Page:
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General Assistance - Appendix I
26 MRSA 1043 (23)
Misconduct. “Misconduct” means a culpable breach of the employee’s duties or obligations to the employer or a pattern of irresponsible behavior, which in either case manifests a disregard for a material interest of the employer. This definition relates only to an employee’s entitlement to benefits and does not preclude an employer from discharging an employee for actions that are not included in this definition of misconduct. A finding that an employee has not engaged in misconduct for purposes of this chapter may not be used as evidence that the employer lacked justification for discharge.~ [1999, c. 464, §2 (rpr).]  
A. The following acts or omissions are presumed to manifest a disregard for a material interest of the employer. If a culpable breach or a pattern of irresponsible behavior is shown, these actions or omissions constitute “misconduct” as defined in this subsection. This does not preclude other acts or omissions from being considered to manifest a disregard for a material interest of the employer. The acts or omissions included in the presumption are the following:
(1) Refusal, knowing failure or recurring neglect to perform reasonable and proper duties assigned by the employer;
(2) Unreasonable violation of rules that are reasonably imposed and communicated and equitably enforced;
(3) Unreasonable violation of rules that should be inferred to exist from common knowledge or from the nature of the employment;
(4) Failure to exercise due care for punctuality or attendance after warnings;
(5) Providing false information on material issues relating to the employee’s eligibility to do the work or false information or dishonesty that may substantially jeopardize a material interest of the employer;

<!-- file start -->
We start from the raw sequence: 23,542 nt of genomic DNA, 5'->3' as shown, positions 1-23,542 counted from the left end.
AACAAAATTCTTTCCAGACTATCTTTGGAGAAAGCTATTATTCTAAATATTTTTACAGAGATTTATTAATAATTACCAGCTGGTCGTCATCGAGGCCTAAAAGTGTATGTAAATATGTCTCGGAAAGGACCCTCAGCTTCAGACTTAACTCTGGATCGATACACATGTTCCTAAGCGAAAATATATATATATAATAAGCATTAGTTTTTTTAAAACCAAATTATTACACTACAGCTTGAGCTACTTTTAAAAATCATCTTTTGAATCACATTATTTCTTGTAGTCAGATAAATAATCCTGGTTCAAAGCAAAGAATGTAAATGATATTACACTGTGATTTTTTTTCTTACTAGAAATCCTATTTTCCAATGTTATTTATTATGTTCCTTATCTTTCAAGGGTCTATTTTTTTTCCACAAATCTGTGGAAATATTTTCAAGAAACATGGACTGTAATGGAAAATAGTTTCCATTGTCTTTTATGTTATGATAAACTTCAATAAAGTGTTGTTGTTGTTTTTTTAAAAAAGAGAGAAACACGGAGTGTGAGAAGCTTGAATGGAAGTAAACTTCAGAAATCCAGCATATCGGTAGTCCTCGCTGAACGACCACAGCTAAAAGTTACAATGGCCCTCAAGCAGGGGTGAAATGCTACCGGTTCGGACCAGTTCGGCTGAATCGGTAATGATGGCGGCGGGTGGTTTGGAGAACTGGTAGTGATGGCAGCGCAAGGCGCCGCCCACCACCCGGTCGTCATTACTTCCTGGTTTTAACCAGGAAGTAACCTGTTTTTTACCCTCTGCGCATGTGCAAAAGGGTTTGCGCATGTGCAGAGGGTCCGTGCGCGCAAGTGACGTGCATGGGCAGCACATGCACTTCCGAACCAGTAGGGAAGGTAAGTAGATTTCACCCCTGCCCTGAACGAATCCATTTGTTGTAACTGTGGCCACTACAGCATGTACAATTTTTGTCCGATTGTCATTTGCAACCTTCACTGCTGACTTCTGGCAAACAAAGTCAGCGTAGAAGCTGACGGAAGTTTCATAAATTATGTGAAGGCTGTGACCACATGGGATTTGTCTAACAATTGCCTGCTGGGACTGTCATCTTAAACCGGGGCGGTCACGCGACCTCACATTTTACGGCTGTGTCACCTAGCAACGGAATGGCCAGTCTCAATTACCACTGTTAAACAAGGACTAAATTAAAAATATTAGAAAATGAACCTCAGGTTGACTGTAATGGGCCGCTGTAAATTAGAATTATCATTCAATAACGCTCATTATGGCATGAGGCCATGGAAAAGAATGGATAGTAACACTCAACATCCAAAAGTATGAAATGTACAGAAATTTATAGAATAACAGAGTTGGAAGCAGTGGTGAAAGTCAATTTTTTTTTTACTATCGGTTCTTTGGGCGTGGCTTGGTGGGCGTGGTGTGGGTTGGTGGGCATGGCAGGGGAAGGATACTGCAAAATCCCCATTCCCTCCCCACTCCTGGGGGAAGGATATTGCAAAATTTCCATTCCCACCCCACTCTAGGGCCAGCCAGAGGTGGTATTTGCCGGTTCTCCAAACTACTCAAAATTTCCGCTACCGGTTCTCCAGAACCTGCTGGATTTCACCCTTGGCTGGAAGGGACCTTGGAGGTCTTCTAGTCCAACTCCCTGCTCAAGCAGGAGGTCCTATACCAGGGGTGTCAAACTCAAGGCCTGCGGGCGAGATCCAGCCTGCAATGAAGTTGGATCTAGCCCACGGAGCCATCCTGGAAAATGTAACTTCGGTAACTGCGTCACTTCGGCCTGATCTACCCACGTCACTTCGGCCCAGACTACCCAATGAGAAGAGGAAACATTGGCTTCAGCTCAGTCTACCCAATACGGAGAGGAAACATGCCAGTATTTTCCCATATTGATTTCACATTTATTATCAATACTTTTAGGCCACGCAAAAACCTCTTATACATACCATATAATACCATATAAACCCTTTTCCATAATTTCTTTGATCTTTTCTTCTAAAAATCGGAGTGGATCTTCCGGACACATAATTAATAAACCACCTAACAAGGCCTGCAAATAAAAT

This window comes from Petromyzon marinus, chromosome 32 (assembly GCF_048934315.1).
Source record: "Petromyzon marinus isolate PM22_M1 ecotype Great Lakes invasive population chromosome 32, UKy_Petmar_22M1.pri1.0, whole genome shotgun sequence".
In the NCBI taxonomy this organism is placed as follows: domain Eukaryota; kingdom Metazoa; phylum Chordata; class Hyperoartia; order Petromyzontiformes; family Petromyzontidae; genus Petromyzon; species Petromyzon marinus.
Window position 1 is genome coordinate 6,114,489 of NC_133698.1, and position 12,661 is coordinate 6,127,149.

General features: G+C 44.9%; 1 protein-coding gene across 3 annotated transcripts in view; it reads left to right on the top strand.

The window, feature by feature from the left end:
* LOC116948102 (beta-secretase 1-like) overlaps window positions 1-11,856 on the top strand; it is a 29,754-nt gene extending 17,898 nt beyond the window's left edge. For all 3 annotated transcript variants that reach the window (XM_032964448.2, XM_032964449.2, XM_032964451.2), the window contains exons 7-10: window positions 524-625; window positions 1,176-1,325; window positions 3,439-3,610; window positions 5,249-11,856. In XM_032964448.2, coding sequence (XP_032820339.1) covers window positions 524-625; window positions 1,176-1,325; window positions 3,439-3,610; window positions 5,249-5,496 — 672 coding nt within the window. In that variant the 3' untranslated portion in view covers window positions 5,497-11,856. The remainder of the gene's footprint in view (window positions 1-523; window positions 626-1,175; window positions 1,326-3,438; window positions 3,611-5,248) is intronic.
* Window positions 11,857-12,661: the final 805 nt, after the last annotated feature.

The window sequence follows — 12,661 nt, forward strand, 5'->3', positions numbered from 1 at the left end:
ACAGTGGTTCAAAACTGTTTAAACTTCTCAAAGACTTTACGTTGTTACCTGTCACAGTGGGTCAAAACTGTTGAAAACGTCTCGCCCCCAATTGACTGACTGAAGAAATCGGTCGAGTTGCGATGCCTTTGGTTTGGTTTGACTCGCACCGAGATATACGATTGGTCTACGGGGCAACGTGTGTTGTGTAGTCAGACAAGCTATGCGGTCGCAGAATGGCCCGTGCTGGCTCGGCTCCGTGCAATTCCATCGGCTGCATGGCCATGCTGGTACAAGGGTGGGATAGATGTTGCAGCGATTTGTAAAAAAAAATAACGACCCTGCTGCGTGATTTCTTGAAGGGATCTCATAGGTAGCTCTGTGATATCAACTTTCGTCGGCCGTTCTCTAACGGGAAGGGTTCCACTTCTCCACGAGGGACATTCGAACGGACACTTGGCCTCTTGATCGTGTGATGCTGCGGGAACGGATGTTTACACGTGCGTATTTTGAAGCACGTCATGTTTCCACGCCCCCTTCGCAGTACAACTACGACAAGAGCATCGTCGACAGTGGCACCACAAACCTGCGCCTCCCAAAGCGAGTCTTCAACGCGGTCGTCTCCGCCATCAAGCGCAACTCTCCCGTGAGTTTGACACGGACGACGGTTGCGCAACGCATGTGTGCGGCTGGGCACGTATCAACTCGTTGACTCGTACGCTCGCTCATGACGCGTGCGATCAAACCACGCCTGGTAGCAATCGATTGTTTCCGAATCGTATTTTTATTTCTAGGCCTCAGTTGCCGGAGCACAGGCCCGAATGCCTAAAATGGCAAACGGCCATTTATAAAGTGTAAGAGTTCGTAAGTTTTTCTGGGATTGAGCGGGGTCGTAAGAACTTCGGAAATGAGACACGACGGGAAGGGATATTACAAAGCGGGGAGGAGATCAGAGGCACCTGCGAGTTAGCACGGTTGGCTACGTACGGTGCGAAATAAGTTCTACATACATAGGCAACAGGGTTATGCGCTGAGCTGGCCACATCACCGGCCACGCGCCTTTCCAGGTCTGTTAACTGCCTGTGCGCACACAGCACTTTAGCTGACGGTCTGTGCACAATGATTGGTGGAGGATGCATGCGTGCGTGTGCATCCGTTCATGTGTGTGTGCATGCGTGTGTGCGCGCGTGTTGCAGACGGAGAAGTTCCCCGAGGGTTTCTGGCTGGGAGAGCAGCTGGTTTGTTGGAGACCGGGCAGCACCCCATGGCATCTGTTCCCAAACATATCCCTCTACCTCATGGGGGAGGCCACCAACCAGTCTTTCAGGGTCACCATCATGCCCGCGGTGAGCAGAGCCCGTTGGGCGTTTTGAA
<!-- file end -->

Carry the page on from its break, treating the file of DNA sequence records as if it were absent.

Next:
(6) Intoxication while on duty or when reporting to work or unauthorized use of alcohol while on duty;
(7) Using illegal drugs or being under the influence of such drugs while on duty or when reporting to work;
(8) Unauthorized sleeping while on duty;
(9) Insubordination or refusal without good cause to follow reasonable and proper instructions from the employer;
(10) Abusive or assaultive behavior while on duty, except as necessary for self-defense;
(11) Destruction or theft of things valuable to the employer or another employee;
(12) Substantially endangering the safety of the employee, coworkers, customers or members of the public while on duty;
(13) Conviction of a crime in connection with the employment or a crime that reflects adversely on the employee’s qualifications to perform the work; or
(14) Absence for more than 2 work days due to incarceration for conviction of a crime.
 [1999, c. 464, §2 (new).]  
B. “Misconduct” may not be found solely on:
(1) An isolated error in judgment or a failure to perform satisfactorily when the employee has made a good faith effort to perform the duties assigned;
(2) Absenteeism caused by illness of the employee or an immediate family member if the employee made reasonable efforts to give notice of the absence and to comply with the employer’s notification rules and policies; or
(3) Actions taken by the employee that were necessary to protect the employee or an immediate family member from domestic violence if the employee made all reasonable efforts to preserve the employment.
 [1999, c. 464, §2 (new).]